“There’s more to see, so let’s keep moving.”
“We didn’t come to the aquarium to watch a duck in the pond all day, let’s go.”
I get it. Many of us feel the pressure to make the most of family time and outings with our kids. We want to expose them to new and interesting things, and help them learn…well, everything. We want to give them the world, all crammed in to day trips to aquariums, zoos, museums, and other events.
The flaw in this plan is that our kids aren’t built for this breakneck pace. They don’t have the internal checklists we carry, they don’t have the perspective that seeing penguins is a more rare and valuable experience than seeing ducks, and they have no concept that you just paid $100 for your family to be here for the day, so we better see ALL OF IT.
Remember that the child you bring to the museum is the same child who wants you to read the same book six times in a row and prefers to watch the same episode of the same show on repeat for weeks before moving on. Also remember that this trait is a good thing. Reading the same book over and over again encourages fluency with language, deeper comprehension of the plot, and nuances of characters that they can’t get on one pass. Watching the same show helps them understand conflict and resolution along with subtle details of expressed language and humor.
In a similar way, watching a single snail attached to the inside of a fish tank at the aquarium for several minutes helps them learn how a mollusk uses its “foot” to move, and brings to the surface all sorts of questions about snail diets and speeds and where their brains are, and why snails are helpful to live alongside fish. Watching a duck in a pond helps them understand how webbed feet work well for moving through water and how an animal with no teeth can eat a fish – even if their verbal capabilities don’t yet allow them to discuss these things out loud. Standing at the sand table and creating hills and valleys and watching how the sand moves through their hands is a hands-on lesson in physics.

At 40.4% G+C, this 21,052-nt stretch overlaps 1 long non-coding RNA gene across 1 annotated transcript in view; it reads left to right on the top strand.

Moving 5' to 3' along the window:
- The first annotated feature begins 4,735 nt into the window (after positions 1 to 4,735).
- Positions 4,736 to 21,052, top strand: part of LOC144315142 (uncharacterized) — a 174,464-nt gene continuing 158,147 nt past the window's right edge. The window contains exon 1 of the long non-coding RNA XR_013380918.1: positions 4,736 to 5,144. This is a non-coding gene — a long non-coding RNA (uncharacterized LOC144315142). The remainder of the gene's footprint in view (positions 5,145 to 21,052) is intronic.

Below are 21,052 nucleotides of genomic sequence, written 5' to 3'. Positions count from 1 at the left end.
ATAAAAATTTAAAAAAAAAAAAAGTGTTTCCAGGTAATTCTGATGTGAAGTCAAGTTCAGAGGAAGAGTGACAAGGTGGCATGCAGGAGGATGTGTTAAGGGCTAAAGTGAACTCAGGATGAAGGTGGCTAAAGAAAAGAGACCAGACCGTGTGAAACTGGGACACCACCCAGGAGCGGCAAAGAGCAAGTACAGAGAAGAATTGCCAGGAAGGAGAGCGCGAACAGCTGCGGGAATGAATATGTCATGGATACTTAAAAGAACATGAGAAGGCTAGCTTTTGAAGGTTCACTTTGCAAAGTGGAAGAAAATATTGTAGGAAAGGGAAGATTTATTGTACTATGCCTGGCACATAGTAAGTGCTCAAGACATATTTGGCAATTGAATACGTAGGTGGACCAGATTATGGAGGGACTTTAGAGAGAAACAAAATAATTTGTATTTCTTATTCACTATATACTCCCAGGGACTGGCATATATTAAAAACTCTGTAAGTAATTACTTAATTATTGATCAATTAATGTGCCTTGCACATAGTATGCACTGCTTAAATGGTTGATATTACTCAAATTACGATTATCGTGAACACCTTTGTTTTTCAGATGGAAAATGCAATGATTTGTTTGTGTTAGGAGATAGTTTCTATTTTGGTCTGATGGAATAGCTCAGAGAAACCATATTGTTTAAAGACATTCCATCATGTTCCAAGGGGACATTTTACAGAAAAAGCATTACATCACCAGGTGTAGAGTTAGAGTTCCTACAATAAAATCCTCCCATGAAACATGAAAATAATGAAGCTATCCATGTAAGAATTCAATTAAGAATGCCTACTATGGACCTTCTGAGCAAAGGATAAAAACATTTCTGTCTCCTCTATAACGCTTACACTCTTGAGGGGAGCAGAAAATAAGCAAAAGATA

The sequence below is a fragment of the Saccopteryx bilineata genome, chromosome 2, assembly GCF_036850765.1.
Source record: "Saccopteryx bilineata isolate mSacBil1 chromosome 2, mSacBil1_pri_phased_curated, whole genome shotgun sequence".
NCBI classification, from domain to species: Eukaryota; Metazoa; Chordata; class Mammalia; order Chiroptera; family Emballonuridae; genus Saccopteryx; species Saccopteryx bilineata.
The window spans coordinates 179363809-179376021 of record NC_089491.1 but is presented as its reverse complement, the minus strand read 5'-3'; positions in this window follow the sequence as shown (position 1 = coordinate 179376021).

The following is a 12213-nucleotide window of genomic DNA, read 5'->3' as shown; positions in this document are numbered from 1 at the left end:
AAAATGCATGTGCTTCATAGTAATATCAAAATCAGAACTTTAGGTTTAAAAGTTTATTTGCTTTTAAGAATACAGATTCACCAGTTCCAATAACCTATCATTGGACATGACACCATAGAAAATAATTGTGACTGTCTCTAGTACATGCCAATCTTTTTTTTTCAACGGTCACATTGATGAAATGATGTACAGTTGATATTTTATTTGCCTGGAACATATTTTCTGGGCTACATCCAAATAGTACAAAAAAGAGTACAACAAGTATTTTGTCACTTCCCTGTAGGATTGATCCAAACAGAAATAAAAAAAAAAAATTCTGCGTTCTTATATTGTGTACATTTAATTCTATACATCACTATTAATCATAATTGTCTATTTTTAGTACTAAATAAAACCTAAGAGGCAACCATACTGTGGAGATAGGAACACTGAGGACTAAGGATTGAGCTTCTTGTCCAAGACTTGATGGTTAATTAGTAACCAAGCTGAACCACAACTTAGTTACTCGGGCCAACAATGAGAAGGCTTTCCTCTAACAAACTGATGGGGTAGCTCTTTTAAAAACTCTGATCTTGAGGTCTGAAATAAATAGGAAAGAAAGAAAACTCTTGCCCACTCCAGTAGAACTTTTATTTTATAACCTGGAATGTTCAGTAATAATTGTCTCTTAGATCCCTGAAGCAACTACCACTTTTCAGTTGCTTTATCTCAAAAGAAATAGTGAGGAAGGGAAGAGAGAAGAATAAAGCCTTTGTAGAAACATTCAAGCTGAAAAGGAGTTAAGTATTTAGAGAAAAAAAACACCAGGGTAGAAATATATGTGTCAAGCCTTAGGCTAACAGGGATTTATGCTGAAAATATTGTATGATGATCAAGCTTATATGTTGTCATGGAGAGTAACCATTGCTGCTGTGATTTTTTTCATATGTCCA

Beyond the learning opportunities, take a step back and think about how it feels to be constantly called away from something interesting to you. Imagine you are sitting on the couch with your partner, and they have the remote. Just as you start to get intrigued by the show that’s on, they switch channels. As soon as you become immersed in the new show, they switch again. Repeat again a dozen times. Where’s your frustration level at that point?
Outings are a good opportunity to allow your child to immerse themselves in the things that capture their attention, and for you to join them in that deeper exploration. It’s a relief as a parent to free ourselves, even for a few hours, of the mental checklist that propels us through morning routines, grocery stores, and errands. It’s a needed change in the parent-child dynamic to flow in the same direction for once, instead of the normal push-pull that we feel when prodding our children on from one thing and on to the next. These experiences of feeling ease and agreement as you enjoy things together help to solidify the foundation and connection that makes all of the “must dos” in life easier to navigate with your child.
We can’t always throw out the checklist, and our children won’t always be interested in the things we planned, but recognizing those chances to turn off our “go go go” impulse and get into our child’s world brings so much satisfaction to both of you. The next time the “let’s move on,” impulse strikes you, take a second to pause, ask yourself why, evaluate what your goal truly is in that moment, and make a more mindful decision.